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Two strategies for combating mental fatigue

Research from Denmark finds that mindfulness and music help sustain attention.

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  • Four weeks of mindfulness training and 12 minutes of binaural beats were found to increase attentional capacities after being mentally fatigued.
  • This research from the University of Southern Denmark provides important interventions during a stressful time.
  • Mental fatigue leads to higher incidences of workplace and traffic accidents as well as an inability to retain information.

Mental fatigue is always a problem in our distraction-heavy world, but it's particularly troublesome as we constantly check for the latest updates on the state of our societal health. Specifically, mental fatigue occurs after extended periods of cognitive demand. This results in an inability to focus on tasks and can often lead to accidents and an inability to retain information.


Since the advent of the smartphone plenty of research has focused on helping us combat mental fatigue. In his bestselling book, Matthew B. Crawford suggests craftsmanship—he left a D.C. think tank to become a motorcycle mechanic—is as intellectually stimulating as it is physically demanding, improving attentional skills. For others, such as computer science professor Cal Newport, it means getting off of social media and only checking email once a day.

Fixing antique motorcycles or eschewing social media is not in everyone's cards, however. Thus, practices like meditation have entered the national conversation. Though some question its validity as a performance enhancement technique—they believe it should only be a tool for spiritual development and self-introspection—there's solid evidence that a regular practice offsets attentional deficits.

All it takes is 10 mindful minutes | Andy Puddicombe

Then there's an intriguing new study from the University of Southern Denmark Faculty of Health Sciences. The team of Johanne L. Axelsen, Ulrich Kirk, and Walter Staiano (from the University of Valencia) discovered that the combination of mindfulness meditation and binaural beats helps combat mental fatigue and regain attentional abilities.

Binaural beats are two tones, one played in each ear at slightly different frequencies. An auditory illusion occurs when your brain produces a beat at the junction of those two frequencies. Thus far, research has been spotty on their efficacy. Most positive reviews have been anecdotal. For some people they seem to have no effect. For others (such as myself) they make a great accompaniment to a meditation practice. Beyond focus, binaural beats are said to help reduce anxiety, increase relaxation, and assist in creating positive moods.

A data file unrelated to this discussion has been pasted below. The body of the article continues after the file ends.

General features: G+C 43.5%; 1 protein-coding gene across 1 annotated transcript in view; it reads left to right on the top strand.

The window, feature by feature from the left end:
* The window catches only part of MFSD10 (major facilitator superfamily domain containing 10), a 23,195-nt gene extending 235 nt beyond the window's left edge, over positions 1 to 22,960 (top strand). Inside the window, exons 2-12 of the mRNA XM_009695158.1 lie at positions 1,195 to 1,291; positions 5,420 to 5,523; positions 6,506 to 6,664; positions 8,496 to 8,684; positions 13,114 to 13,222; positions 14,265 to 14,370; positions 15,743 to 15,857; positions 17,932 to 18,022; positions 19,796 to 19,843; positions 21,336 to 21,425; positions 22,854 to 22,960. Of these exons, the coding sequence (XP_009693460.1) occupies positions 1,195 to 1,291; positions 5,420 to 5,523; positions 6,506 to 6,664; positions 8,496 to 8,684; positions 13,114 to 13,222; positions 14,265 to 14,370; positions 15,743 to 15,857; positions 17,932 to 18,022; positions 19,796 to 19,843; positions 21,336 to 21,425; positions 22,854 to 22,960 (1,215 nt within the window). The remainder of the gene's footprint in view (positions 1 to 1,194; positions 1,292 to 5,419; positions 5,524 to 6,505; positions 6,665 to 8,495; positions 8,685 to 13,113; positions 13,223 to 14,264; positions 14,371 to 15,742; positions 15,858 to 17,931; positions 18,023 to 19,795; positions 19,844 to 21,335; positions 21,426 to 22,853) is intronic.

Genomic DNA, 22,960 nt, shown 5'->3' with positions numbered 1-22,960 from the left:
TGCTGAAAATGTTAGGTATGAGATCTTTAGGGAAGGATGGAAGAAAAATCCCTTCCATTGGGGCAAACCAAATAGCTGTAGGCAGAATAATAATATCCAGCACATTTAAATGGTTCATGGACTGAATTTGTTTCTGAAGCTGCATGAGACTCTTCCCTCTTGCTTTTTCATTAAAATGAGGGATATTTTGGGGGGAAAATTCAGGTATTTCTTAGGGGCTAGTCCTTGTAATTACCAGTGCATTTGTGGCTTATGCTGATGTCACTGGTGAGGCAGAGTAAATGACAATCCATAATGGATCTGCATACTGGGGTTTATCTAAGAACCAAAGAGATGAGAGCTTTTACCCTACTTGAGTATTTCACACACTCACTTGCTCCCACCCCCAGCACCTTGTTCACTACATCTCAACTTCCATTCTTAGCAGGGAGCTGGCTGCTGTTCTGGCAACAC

Four groups were invited to partake in this research: a novice mindfulness group, an experienced mindfulness group, a binaural beats group, and a control group. For this study, the team conducted five phases:

  • Volunteers' moods were assessed using the Brunel Mood Scale (BRUMS), after which they completed a sustained attention task (SART)
  • They were given a 90-minute mental fatigue treatment using a AX-CPT task
  • Their mood was again assessed, followed by immediate interventions
  • One group listened to a 12-minute mindfulness meditation provided by Headspace; another group listened to 12 minutes of binaural beats; a third group was told to relax for 12 minutes
  • Finally, each volunteer was again given a sustained attention task

Spring Point Ledge Light looms in the background while Ezra Silk of Portland practices mindfulness and loving kindness mediation on East End Beach Monday morning.

Staff photo by Ben McCanna/Portland Press Herald via Getty Images

The SART was designed to fatigue the groups. As the team writes,

"The results showed that the music group and the experienced mindfulness group were least affected by mental fatigue and its effect on the SART %NoGo success rate, whereas performance of the control group and the novice mindfulness group was reduced by mental fatigue."

Those with a longstanding mindfulness practice and a history of using binaural beats seem to maintain sustained attention even after being fatigued. Less experienced meditators are more easily tired, while those told "just relax" without a framework also fared poorly. The team found that four weeks of mindfulness training was enough to help combat cognitive exhaustion.

Such information is always useful, but especially so at this moment. Times of uncertainty are cognitively brutal. This is the first time in history that the entire world is experiencing an epidemic while being connected to social media. In some ways, it can be calming, but the opposite is also occurring, with conspiracy theories and misinformation rampant.

Unplugging, as Newport suggests, is great for your mental health, but let's face it: many of us will keep our eyes glued to the screen. Taking some time out, even 12 minutes, appears to help. Right now, we'll take progress in inches.

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Stay in touch with Derek on Twitter and Facebook. His next book is "Hero's Dose: The Case For Psychedelics in Ritual and Therapy."

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What if Middle-earth was in Pakistan?

Iranian Tolkien scholar finds intriguing parallels between subcontinental geography and famous map of Middle-earth

Could this former river island in the Indus have inspired Tolkien to create Cair Andros, the ship-shaped island in the Anduin river?

Image: Mohammad Reza Kamali, reproduced with kind permission
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Giant whale sharks have teeth on their eyeballs

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A massive star has mysteriously vanished, confusing astronomers

A gigantic star makes off during an eight-year gap in observations.

Image source: ESO/L. Calçada
Surprising Science
  • The massive star in the Kinsman Dwarf Galaxy seems to have disappeared between 2011 and 2019.